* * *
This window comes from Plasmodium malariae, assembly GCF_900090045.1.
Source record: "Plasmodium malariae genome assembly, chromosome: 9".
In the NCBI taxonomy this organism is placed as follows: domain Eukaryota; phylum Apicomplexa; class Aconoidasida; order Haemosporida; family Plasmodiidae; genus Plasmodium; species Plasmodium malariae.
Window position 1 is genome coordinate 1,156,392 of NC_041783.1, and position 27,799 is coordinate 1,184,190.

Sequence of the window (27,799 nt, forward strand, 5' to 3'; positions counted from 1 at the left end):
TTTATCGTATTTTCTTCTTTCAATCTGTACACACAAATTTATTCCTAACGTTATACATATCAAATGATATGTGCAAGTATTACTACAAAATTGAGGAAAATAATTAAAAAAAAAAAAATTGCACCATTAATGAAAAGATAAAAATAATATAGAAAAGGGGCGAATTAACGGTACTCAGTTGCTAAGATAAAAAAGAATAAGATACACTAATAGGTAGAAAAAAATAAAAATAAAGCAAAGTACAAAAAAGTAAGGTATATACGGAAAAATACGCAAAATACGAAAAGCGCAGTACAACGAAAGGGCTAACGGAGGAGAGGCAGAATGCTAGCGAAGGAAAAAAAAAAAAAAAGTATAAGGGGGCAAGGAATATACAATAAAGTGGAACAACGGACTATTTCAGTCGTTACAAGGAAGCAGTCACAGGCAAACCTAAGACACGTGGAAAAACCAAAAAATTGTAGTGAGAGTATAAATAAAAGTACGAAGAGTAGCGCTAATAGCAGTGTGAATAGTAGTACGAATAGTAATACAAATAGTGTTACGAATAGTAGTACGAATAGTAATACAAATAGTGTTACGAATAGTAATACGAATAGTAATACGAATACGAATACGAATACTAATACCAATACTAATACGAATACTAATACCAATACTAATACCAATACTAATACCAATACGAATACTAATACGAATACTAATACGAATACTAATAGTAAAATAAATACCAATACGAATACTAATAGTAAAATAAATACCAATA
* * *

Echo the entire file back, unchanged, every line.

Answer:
This window comes from Plasmodium malariae, assembly GCF_900090045.1.
Source record: "Plasmodium malariae genome assembly, chromosome: 9".
In the NCBI taxonomy this organism is placed as follows: domain Eukaryota; phylum Apicomplexa; class Aconoidasida; order Haemosporida; family Plasmodiidae; genus Plasmodium; species Plasmodium malariae.
Window position 1 is genome coordinate 1,156,392 of NC_041783.1, and position 27,799 is coordinate 1,184,190.

Sequence of the window (27,799 nt, forward strand, 5' to 3'; positions counted from 1 at the left end):
TTTATCGTATTTTCTTCTTTCAATCTGTACACACAAATTTATTCCTAACGTTATACATATCAAATGATATGTGCAAGTATTACTACAAAATTGAGGAAAATAATTAAAAAAAAAAAAATTGCACCATTAATGAAAAGATAAAAATAATATAGAAAAGGGGCGAATTAACGGTACTCAGTTGCTAAGATAAAAAAGAATAAGATACACTAATAGGTAGAAAAAAATAAAAATAAAGCAAAGTACAAAAAAGTAAGGTATATACGGAAAAATACGCAAAATACGAAAAGCGCAGTACAACGAAAGGGCTAACGGAGGAGAGGCAGAATGCTAGCGAAGGAAAAAAAAAAAAAAAGTATAAGGGGGCAAGGAATATACAATAAAGTGGAACAACGGACTATTTCAGTCGTTACAAGGAAGCAGTCACAGGCAAACCTAAGACACGTGGAAAAACCAAAAAATTGTAGTGAGAGTATAAATAAAAGTACGAAGAGTAGCGCTAATAGCAGTGTGAATAGTAGTACGAATAGTAATACAAATAGTGTTACGAATAGTAGTACGAATAGTAATACAAATAGTGTTACGAATAGTAATACGAATAGTAATACGAATACGAATACGAATACTAATACCAATACTAATACGAATACTAATACCAATACTAATACCAATACTAATACCAATACGAATACTAATACGAATACTAATACGAATACTAATAGTAAAATAAATACCAATACGAATACTAATAGTAAAATAAATACCAATA